Aldous Harding
Photo: Cat Stevens

In one sense, Aldous Harding’s work fits squarely within the retro-popular tradition of indie folk singer/songwriters. Her voice is a soft, crooning, fire breather. Her tales of emotional ailment and trauma, her penchant for theatrical storytelling, and her vibrato-induced intensity draws comparisons to the likes of modern counterparts like Weyes Blood or Joanna Newsom while carrying the torch of earlier female folk staples like Joni Mitchell or Judy Collins.

The New Zealander is infamous for her dramatic live performances, which seems increasingly fitting after the release of Party, an anxiety ridden, gothic folk rendering of a poetry-as-survival mentality. Though the essence of the songs themselves ranges from serenely beautiful to downright creepy, there’s a continuous honesty and urgency to each one, as if every gently strummed chord and wavering word were preventing internal combustion. In this light, the title of “singer/songwriter” seems to fall completely short. Harding is both a sonic and corporeal spectacle. Her performative persona is a singular force, a possession that refuses to release its grip without a spiritual, expressive purge.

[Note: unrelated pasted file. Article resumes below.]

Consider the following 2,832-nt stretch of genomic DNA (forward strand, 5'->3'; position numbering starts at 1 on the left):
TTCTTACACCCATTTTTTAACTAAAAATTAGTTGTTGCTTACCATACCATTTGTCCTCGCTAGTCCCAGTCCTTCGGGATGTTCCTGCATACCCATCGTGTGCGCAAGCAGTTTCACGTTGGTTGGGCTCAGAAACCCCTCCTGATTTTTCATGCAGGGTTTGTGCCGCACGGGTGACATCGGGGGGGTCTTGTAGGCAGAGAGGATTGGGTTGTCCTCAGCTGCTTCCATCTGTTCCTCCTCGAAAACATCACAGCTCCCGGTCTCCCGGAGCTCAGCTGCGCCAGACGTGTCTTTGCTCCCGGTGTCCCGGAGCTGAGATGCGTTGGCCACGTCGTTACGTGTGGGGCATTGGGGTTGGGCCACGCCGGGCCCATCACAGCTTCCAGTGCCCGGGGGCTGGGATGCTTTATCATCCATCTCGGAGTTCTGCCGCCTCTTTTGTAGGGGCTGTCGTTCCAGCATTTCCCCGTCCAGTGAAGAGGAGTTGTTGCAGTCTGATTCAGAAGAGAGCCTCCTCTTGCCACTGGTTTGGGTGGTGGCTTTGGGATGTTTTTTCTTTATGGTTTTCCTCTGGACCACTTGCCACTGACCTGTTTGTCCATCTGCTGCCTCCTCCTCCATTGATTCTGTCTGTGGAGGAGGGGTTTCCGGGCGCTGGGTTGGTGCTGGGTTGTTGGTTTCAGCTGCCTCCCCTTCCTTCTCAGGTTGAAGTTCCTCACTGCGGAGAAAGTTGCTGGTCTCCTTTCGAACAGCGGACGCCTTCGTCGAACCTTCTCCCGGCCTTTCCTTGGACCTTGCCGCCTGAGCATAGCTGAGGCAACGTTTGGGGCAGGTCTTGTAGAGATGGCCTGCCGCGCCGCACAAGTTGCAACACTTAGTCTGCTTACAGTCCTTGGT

Listen to Aldous Harding’s recently released single “Elation” here:

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